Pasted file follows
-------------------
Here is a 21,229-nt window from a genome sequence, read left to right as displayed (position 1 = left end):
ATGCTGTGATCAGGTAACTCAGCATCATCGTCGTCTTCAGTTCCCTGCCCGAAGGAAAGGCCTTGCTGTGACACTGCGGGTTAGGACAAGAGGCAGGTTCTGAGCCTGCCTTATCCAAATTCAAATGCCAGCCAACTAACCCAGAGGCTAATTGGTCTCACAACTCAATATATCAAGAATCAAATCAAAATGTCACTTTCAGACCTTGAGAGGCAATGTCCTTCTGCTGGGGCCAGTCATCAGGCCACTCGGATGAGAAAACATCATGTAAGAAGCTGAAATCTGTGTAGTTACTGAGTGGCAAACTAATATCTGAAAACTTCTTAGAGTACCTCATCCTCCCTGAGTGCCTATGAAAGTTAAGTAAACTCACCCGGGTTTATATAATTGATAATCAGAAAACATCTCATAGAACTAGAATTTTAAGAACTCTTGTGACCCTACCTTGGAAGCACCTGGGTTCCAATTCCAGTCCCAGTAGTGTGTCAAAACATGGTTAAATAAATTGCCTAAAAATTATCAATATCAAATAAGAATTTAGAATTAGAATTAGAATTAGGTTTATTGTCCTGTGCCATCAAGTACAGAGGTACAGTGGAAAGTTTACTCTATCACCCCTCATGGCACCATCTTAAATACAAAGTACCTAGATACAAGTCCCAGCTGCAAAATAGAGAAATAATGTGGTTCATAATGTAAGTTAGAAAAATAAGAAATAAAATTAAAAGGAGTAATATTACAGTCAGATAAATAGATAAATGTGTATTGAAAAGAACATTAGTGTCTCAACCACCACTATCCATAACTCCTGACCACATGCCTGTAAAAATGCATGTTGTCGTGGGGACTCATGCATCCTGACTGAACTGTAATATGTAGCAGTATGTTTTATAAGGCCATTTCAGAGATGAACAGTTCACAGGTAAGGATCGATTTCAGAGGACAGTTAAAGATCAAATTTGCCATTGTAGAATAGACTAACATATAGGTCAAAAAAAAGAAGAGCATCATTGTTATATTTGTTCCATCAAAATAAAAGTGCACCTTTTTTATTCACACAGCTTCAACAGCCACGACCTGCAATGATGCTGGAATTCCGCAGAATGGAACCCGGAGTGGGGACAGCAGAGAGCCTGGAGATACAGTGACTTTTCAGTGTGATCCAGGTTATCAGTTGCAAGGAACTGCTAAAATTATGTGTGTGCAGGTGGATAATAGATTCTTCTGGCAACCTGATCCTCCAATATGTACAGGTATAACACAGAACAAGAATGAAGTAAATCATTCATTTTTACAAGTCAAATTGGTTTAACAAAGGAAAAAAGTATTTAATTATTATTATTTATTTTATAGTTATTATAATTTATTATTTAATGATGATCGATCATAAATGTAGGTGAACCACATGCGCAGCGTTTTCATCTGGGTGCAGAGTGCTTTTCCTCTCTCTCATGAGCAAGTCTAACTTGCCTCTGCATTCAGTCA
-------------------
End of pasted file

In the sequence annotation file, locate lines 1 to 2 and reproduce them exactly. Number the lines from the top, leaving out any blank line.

Here is a 21,229-nt window from a genome sequence, read left to right as displayed (position 1 = left end):
ATGCTGTGATCAGGTAACTCAGCATCATCGTCGTCTTCAGTTCCCTGCCCGAAGGAAAGGCCTTGCTGTGACACTGCGGGTTAGGACAAGAGGCAGGTTCTGAGCCTGCCTTATCCAAATTCAAATGCCAGCCAACTAACCCAGAGGCTAATTGGTCTCACAACTCAATATATCAAGAATCAAATCAAAATGTCACTTTCAGACCTTGAGAGGCAATGTCCTTCTGCTGGGGCCAGTCATCAGGCCACTCGGATGAGAAAACATCATGTAAGAAGCTGAAATCTGTGTAGTTACTGAGTGGCAAACTAATATCTGAAAACTTCTTAGAGTACCTCATCCTCCCTGAGTGCCTATGAAAGTTAAGTAAACTCACCCGGGTTTATATAATTGATAATCAGAAAACATCTCATAGAACTAGAATTTTAAGAACTCTTGTGACCCTACCTTGGAAGCACCTGGGTTCCAATTCCAGTCCCAGTAGTGTGTCAAAACATGGTTAAATAAATTGCCTAAAAATTATCAATATCAAATAAGAATTTAGAATTAGAATTAGAATTAGGTTTATTGTCCTGTGCCATCAAGTACAGAGGTACAGTGGAAAGTTTACTCTATCACCCCTCATGGCACCATCTTAAATACAAAGTACCTAGATACAAGTCCCAGCTGCAAAATAGAGAAATAATGTGGTTCATAATGTAAGTTAGAAAAATAAGAAATAAAATTAAAAGGAGTAATATTACAGTCAGATAAATAGATAAATGTGTATTGAAAAGAACATTAGTGTCTCAACCACCACTATCCATAACTCCTGACCACATGCCTGTAAAAATGCATGTTGTCGTGGGGACTCATGCATCCTGACTGAACTGTAATATGTAGCAGTATGTTTTATAAGGCCATTTCAGAGATGAACAGTTCACAGGTAAGGATCGATTTCAGAGGACAGTTAAAGATCAAATTTGCCATTGTAGAATAGACTAACATATAGGTCAAAAAAAAGAAGAGCATCATTGTTATATTTGTTCCATCAAAATAAAAGTGCACCTTTTTTATTCACACAGCTTCAACAGCCACGACCTGCAATGATGCTGGAATTCCGCAGAATGGAACCCGGAGTGGGGACAGCAGAGAGCCTGGAGATACAGTGACTTTTCAGTGTGATCCAGGTTATCAGTTGCAAGGAACTGCTAAAATTATGTGTGTGCAGGTGGATAATAGATTCTTCTGGCAACCTGATCCTCCAATATGTACAGGTATAACACAGAACAAGAATGAAGTAAATCATTCATTTTTACAAGTCAAATTGGTTTAACAAAGGAAAAAAGTATTTAATTATTATTATTTATTTTATAGTTATTATAATTTATTATTTAATGATGATCGATCATAAATGTAGGTGAACCACATGCGCAGCGTTTTCATCTGGGTGCAGAGTGCTTTTCCTCTCTCTCATGAGCAAGTCTAACTTGCCTCTGCATTCAGTCA